The EMC-16 Screen While Underwater:

The EMC-16 in a Decompression Mode:

The diver has reached 131' with a bottom time of 28 minutes. The amount of dissolved nitrogen is excessive and if the diver ascends to the surface DCS may occur. The diver must stop at 20' to outgas for 12 minutes. The diver is shown to be at the ceiling depth of 20'.

The above Alternate Screen shows that the gas mixture used on this dive was EAN28.

The factory preset for the PO2 alarm is 1.4 atm. Above the 1.4 has been exceeded (it is 1.5 atm) and the alarm is flashing.

The Analyst software can reset the alarm from 0.5 to 1.59 atm of PO2

.

The CNS exposure alarm is preset by the factory to 50%. Above the CNS alarm is flashing at 68%.

The Analyst software can change the alarm to activate anywhere from 40-80%. (1.6=100%)

 

The EMC-16 Screen When the Diver Surfaces:

If the diver descends again prior to the surface time reaching 10 minutes (above it is 8 minutes) the computer will assume the diver is still on the same dive (2 above). If the diver waits until 10 minutes have elapsed and then dives again they will be on dive 3 in this case.

The above is a typical display after diving and activating the Logbook function.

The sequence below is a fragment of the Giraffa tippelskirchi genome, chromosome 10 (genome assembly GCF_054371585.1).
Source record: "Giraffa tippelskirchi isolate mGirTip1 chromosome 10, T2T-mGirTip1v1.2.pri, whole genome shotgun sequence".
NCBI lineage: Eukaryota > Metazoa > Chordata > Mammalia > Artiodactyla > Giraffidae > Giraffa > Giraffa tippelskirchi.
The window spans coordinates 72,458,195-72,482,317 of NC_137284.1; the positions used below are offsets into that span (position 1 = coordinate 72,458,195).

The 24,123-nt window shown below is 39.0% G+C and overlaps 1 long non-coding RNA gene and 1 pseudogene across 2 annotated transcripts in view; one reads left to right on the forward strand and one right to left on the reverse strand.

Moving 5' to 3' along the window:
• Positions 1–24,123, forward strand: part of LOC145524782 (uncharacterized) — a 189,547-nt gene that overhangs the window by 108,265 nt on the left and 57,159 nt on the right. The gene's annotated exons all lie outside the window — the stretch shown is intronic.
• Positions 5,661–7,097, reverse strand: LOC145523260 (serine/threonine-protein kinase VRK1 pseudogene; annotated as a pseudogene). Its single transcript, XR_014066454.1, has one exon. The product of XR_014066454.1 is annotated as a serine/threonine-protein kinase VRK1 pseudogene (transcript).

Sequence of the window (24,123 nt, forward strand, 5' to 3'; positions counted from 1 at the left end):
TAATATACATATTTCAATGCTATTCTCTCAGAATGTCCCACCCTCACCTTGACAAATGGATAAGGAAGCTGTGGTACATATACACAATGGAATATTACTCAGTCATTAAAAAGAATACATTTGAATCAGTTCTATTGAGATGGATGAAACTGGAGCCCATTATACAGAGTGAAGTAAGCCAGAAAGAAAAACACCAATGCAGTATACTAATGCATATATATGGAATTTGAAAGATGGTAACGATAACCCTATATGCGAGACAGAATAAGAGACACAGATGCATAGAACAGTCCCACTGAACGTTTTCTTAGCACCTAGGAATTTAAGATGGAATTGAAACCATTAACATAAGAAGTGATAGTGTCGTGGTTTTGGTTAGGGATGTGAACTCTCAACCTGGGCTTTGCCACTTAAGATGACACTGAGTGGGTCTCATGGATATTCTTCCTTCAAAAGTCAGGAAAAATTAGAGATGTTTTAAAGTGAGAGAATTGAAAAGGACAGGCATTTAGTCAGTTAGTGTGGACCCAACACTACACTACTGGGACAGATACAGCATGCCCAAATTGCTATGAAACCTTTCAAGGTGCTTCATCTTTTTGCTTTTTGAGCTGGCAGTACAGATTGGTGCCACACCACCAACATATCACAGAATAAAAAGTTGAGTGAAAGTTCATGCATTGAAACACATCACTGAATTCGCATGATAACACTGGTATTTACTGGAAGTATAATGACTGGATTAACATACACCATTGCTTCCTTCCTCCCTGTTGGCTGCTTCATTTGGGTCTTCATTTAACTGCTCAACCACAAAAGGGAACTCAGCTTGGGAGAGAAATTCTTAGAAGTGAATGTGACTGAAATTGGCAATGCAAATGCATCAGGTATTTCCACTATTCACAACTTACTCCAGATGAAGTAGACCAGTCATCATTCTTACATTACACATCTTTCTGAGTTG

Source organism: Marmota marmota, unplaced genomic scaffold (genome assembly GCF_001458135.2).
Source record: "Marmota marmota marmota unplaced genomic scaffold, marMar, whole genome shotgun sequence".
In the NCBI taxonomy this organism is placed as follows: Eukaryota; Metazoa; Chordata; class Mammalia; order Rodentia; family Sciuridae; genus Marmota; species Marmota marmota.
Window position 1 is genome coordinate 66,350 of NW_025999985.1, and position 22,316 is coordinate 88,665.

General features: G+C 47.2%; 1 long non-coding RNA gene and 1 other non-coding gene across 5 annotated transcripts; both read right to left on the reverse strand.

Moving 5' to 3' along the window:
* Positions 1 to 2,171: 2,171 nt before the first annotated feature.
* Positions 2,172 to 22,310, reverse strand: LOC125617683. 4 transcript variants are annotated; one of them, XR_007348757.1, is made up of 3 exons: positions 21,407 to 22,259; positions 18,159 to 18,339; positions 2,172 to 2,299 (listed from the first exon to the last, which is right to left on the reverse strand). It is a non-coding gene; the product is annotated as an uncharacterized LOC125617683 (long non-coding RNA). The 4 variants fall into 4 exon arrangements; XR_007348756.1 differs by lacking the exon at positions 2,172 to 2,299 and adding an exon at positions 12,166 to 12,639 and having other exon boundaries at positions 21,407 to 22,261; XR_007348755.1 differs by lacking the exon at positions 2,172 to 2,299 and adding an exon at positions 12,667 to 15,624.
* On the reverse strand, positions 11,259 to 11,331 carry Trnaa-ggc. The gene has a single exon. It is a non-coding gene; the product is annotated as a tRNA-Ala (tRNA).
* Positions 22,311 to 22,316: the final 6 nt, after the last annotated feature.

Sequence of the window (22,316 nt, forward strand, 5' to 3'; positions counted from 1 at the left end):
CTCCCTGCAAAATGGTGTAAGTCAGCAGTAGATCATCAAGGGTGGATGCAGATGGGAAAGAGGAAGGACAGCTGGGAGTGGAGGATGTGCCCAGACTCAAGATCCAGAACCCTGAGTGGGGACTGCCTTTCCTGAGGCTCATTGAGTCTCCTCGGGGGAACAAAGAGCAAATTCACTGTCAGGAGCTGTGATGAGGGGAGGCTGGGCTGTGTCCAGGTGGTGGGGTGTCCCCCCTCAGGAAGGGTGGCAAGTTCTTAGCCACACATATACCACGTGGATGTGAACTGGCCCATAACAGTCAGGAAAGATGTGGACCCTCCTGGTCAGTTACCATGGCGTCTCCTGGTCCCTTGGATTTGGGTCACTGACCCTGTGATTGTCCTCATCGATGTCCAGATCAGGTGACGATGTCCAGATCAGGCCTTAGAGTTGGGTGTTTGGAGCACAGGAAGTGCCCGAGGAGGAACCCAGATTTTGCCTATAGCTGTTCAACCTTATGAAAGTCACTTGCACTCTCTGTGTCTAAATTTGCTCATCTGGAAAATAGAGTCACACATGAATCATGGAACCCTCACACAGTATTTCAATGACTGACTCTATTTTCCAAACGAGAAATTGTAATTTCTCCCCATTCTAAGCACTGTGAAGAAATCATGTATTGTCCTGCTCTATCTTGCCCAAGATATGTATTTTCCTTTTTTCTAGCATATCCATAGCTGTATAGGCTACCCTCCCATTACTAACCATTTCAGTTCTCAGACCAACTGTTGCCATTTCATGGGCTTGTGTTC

Changing the EAN (F O2%) Mixture in the EMC-16:

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Setting the Time on the EMC-16 (if it has been activated by the Cochran dealer or Analyst program):

 

To simply check the time without reprogramming the computer: Place metal on buttons 1 and 2. The CLC will appear. Use wet fingers on 1 and 2. CLC Al ON will appear. Use wet fingers on 1 and 2 to turn the alarm off. Bridge 1 and 2 with metal and the time will appear. To get back to the Surface Mode hold the metal on buttons 1 and 2 until it flips into the computer check mode and then the Surface Mode.

The following are the areas that may be programmed in the EMC-16 computer:

If the diver dives with 2 mixtures of oxygen, one being for the dive and the other for decompression, they may be programmed into the EMC-16 before entering the water:

The EMC-16 Specifications:

Click Here to Download the EMC-16 Manual